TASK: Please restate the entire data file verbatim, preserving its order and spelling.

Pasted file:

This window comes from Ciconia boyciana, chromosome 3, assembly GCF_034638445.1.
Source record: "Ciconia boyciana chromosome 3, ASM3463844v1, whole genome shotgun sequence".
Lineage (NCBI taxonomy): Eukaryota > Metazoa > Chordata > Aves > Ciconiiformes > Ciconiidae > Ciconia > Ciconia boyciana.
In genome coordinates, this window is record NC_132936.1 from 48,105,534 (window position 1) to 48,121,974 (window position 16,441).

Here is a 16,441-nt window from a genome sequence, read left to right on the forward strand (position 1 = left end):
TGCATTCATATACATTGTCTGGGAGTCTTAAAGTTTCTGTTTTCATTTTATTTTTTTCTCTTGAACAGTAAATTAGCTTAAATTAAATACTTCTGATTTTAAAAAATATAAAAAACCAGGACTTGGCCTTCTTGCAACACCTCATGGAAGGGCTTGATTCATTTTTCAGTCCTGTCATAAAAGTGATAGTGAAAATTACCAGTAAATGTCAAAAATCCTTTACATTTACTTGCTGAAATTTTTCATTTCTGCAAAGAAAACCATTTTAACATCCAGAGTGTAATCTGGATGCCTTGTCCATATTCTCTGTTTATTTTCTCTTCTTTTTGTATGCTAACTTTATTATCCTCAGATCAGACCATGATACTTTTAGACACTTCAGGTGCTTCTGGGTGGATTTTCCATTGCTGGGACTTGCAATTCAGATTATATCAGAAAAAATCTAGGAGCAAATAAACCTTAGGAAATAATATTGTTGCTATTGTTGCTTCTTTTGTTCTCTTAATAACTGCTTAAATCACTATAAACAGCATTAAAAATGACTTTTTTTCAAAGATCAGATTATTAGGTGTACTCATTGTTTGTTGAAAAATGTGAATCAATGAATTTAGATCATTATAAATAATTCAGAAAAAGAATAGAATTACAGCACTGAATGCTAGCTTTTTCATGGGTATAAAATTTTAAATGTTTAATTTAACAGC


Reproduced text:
This window comes from Ciconia boyciana, chromosome 3, assembly GCF_034638445.1.
Source record: "Ciconia boyciana chromosome 3, ASM3463844v1, whole genome shotgun sequence".
Lineage (NCBI taxonomy): Eukaryota > Metazoa > Chordata > Aves > Ciconiiformes > Ciconiidae > Ciconia > Ciconia boyciana.
In genome coordinates, this window is record NC_132936.1 from 48,105,534 (window position 1) to 48,121,974 (window position 16,441).

Here is a 16,441-nt window from a genome sequence, read left to right on the forward strand (position 1 = left end):
TGCATTCATATACATTGTCTGGGAGTCTTAAAGTTTCTGTTTTCATTTTATTTTTTTCTCTTGAACAGTAAATTAGCTTAAATTAAATACTTCTGATTTTAAAAAATATAAAAAACCAGGACTTGGCCTTCTTGCAACACCTCATGGAAGGGCTTGATTCATTTTTCAGTCCTGTCATAAAAGTGATAGTGAAAATTACCAGTAAATGTCAAAAATCCTTTACATTTACTTGCTGAAATTTTTCATTTCTGCAAAGAAAACCATTTTAACATCCAGAGTGTAATCTGGATGCCTTGTCCATATTCTCTGTTTATTTTCTCTTCTTTTTGTATGCTAACTTTATTATCCTCAGATCAGACCATGATACTTTTAGACACTTCAGGTGCTTCTGGGTGGATTTTCCATTGCTGGGACTTGCAATTCAGATTATATCAGAAAAAATCTAGGAGCAAATAAACCTTAGGAAATAATATTGTTGCTATTGTTGCTTCTTTTGTTCTCTTAATAACTGCTTAAATCACTATAAACAGCATTAAAAATGACTTTTTTTCAAAGATCAGATTATTAGGTGTACTCATTGTTTGTTGAAAAATGTGAATCAATGAATTTAGATCATTATAAATAATTCAGAAAAAGAATAGAATTACAGCACTGAATGCTAGCTTTTTCATGGGTATAAAATTTTAAATGTTTAATTTAACAGC